In post-marital agreements, it has been noted that a fiduciary duty exists that is not present in pre-marital agreements between spouses or prospective spouses. Case law states that a confidential relationship between husband and wife imposes the same duties of good faith and fair dealing on spouses as required of partners and other fiduciaries. However, adverse parties who have retained independent counsel may not owe fiduciary duties to one another. Texas Legislature enacted Section 4.105 with the understanding that married spouses owing fiduciary duties to one another would negotiate and execute post-marital agreements. Notwithstanding these duties, the legislature manifested the strong policy preference that voluntarily made post-marital agreements are enforceable.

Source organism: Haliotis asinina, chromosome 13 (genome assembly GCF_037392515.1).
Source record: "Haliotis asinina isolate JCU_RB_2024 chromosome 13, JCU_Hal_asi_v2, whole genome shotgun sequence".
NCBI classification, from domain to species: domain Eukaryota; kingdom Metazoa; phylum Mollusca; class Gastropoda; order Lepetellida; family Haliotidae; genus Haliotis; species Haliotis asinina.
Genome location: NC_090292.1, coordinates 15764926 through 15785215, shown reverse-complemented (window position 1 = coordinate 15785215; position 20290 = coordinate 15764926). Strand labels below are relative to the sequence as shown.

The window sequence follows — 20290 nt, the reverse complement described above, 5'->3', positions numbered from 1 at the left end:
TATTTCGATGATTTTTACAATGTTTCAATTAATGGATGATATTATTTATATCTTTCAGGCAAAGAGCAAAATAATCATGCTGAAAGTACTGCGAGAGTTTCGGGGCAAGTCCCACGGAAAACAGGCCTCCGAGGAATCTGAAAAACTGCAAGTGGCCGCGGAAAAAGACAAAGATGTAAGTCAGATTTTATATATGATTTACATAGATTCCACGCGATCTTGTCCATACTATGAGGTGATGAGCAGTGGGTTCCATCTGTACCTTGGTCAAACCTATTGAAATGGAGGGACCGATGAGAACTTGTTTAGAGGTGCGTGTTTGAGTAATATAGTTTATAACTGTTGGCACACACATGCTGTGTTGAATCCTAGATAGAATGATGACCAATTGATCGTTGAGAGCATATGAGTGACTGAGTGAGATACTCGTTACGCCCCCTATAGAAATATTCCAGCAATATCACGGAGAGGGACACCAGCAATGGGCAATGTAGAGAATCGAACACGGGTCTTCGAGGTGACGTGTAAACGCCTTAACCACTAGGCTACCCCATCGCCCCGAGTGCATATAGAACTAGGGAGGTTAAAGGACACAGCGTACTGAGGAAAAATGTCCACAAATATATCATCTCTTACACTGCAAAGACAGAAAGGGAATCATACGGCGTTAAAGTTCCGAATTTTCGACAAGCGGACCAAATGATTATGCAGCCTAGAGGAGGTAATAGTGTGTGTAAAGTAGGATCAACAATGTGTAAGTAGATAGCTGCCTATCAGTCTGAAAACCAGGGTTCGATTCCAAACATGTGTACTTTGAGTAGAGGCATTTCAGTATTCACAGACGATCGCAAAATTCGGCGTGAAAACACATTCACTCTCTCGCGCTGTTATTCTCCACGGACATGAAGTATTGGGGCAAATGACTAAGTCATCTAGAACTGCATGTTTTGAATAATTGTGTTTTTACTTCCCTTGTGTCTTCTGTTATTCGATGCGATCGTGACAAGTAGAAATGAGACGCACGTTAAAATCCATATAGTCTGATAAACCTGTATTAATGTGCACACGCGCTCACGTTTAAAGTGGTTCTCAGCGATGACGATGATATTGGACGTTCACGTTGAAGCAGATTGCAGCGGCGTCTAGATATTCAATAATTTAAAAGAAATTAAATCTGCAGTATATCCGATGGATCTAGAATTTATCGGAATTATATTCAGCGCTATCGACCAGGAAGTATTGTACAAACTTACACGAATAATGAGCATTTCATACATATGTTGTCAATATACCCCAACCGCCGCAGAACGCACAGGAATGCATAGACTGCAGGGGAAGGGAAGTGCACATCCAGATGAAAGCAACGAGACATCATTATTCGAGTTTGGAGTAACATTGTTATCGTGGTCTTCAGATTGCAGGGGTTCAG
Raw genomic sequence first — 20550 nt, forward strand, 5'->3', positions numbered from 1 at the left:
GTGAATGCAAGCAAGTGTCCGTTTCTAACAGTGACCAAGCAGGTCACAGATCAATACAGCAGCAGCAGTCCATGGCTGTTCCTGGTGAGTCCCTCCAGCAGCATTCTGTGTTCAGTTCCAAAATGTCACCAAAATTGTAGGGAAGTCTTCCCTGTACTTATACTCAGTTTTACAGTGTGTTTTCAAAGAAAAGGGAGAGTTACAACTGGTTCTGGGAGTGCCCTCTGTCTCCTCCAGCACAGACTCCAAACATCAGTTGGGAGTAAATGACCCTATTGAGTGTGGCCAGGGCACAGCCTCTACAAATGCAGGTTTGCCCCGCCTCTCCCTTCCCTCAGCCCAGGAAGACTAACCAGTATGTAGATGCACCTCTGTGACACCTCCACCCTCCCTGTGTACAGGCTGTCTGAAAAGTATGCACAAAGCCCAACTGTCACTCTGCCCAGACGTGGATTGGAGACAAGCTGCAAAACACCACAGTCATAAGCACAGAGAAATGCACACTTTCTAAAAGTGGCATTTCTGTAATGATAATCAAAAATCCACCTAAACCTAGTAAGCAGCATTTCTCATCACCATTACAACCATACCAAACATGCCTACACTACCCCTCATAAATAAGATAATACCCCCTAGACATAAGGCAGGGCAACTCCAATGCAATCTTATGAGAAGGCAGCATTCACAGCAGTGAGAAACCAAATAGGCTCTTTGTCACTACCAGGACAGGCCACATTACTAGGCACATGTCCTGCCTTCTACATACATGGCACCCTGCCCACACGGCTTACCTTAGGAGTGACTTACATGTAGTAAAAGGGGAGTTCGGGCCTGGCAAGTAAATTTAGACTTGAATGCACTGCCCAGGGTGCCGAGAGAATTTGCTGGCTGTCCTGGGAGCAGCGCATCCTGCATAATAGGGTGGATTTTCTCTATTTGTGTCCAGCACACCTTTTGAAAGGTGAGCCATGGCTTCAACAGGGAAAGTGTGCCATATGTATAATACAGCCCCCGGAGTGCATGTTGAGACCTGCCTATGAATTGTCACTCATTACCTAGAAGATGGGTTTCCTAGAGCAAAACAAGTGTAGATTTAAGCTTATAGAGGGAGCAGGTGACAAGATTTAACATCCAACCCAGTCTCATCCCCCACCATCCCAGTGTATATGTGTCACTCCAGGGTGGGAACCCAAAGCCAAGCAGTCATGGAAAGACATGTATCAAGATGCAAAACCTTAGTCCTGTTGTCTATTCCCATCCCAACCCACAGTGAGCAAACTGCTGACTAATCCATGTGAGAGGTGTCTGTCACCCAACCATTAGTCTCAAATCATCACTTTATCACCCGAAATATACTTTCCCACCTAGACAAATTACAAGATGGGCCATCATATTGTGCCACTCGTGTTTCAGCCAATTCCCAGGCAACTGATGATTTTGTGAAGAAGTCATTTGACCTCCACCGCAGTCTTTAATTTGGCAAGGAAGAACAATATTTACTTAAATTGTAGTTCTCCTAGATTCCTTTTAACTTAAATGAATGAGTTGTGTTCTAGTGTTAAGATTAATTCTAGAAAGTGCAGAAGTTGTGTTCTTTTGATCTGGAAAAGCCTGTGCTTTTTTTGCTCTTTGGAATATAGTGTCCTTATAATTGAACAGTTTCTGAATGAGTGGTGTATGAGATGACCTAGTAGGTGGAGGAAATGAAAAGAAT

Beside a Cohabitation and Domestic Partnership Agreement, what other documents should you supplement for a more complete legal coverage?

  • A will with a designated executor to handle execution and distribution of all assets
  • A durable financial power of attorney
  • A durable medical power of attorney, directive to physicians, and a HIPPAA release form
  • Partnership agreement to set out and clarify property rights, define ownership and related issues upon dissolution

Cohabitation, domestic partnership, premarital and post-marital agreements may be as creative as a party determines necessary. However, care must be given to see that such agreements protect the party, keep with public policy, and adhere to current Texas family law and applicable contractual law.

By Nacol Law Firm | Texas Prenuptial Agreements